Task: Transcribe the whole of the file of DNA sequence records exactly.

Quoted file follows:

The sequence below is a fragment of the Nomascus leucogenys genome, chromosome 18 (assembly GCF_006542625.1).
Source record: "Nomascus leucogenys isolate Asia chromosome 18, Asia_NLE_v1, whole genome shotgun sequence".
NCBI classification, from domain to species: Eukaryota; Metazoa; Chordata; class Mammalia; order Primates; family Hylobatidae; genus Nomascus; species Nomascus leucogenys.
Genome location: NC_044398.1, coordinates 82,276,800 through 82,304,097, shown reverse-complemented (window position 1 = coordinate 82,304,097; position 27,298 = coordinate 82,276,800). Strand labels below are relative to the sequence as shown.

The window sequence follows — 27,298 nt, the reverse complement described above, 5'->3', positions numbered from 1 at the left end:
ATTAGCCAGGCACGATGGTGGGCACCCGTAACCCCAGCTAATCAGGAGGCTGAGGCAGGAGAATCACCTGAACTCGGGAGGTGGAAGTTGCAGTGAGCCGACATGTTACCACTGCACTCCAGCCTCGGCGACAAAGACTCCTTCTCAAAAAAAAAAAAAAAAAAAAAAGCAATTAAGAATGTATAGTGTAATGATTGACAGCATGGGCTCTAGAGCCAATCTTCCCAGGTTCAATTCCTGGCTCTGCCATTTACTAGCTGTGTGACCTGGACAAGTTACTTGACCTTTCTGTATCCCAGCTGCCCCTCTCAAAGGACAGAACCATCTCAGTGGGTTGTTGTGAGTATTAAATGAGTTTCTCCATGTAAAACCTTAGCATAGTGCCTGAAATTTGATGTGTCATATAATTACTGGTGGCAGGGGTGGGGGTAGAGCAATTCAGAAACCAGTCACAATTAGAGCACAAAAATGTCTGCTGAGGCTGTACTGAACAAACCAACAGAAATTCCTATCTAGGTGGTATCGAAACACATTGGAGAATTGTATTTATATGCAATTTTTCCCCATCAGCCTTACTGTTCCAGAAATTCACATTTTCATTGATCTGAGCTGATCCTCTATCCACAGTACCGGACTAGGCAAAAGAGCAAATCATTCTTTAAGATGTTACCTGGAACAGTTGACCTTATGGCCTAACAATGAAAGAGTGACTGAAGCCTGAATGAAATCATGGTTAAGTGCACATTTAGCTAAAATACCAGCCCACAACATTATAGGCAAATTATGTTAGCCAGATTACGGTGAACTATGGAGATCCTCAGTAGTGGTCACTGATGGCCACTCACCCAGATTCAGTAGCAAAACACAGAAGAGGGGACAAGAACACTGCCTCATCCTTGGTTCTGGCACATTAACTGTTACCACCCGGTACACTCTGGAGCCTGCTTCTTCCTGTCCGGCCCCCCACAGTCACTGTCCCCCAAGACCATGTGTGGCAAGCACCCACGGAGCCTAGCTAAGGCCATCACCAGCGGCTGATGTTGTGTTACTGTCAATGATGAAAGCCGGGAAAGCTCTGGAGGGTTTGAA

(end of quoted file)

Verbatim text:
The sequence below is a fragment of the Nomascus leucogenys genome, chromosome 18 (assembly GCF_006542625.1).
Source record: "Nomascus leucogenys isolate Asia chromosome 18, Asia_NLE_v1, whole genome shotgun sequence".
NCBI classification, from domain to species: Eukaryota; Metazoa; Chordata; class Mammalia; order Primates; family Hylobatidae; genus Nomascus; species Nomascus leucogenys.
Genome location: NC_044398.1, coordinates 82,276,800 through 82,304,097, shown reverse-complemented (window position 1 = coordinate 82,304,097; position 27,298 = coordinate 82,276,800). Strand labels below are relative to the sequence as shown.

The window sequence follows — 27,298 nt, the reverse complement described above, 5'->3', positions numbered from 1 at the left end:
ATTAGCCAGGCACGATGGTGGGCACCCGTAACCCCAGCTAATCAGGAGGCTGAGGCAGGAGAATCACCTGAACTCGGGAGGTGGAAGTTGCAGTGAGCCGACATGTTACCACTGCACTCCAGCCTCGGCGACAAAGACTCCTTCTCAAAAAAAAAAAAAAAAAAAAAAGCAATTAAGAATGTATAGTGTAATGATTGACAGCATGGGCTCTAGAGCCAATCTTCCCAGGTTCAATTCCTGGCTCTGCCATTTACTAGCTGTGTGACCTGGACAAGTTACTTGACCTTTCTGTATCCCAGCTGCCCCTCTCAAAGGACAGAACCATCTCAGTGGGTTGTTGTGAGTATTAAATGAGTTTCTCCATGTAAAACCTTAGCATAGTGCCTGAAATTTGATGTGTCATATAATTACTGGTGGCAGGGGTGGGGGTAGAGCAATTCAGAAACCAGTCACAATTAGAGCACAAAAATGTCTGCTGAGGCTGTACTGAACAAACCAACAGAAATTCCTATCTAGGTGGTATCGAAACACATTGGAGAATTGTATTTATATGCAATTTTTCCCCATCAGCCTTACTGTTCCAGAAATTCACATTTTCATTGATCTGAGCTGATCCTCTATCCACAGTACCGGACTAGGCAAAAGAGCAAATCATTCTTTAAGATGTTACCTGGAACAGTTGACCTTATGGCCTAACAATGAAAGAGTGACTGAAGCCTGAATGAAATCATGGTTAAGTGCACATTTAGCTAAAATACCAGCCCACAACATTATAGGCAAATTATGTTAGCCAGATTACGGTGAACTATGGAGATCCTCAGTAGTGGTCACTGATGGCCACTCACCCAGATTCAGTAGCAAAACACAGAAGAGGGGACAAGAACACTGCCTCATCCTTGGTTCTGGCACATTAACTGTTACCACCCGGTACACTCTGGAGCCTGCTTCTTCCTGTCCGGCCCCCCACAGTCACTGTCCCCCAAGACCATGTGTGGCAAGCACCCACGGAGCCTAGCTAAGGCCATCACCAGCGGCTGATGTTGTGTTACTGTCAATGATGAAAGCCGGGAAAGCTCTGGAGGGTTTGAA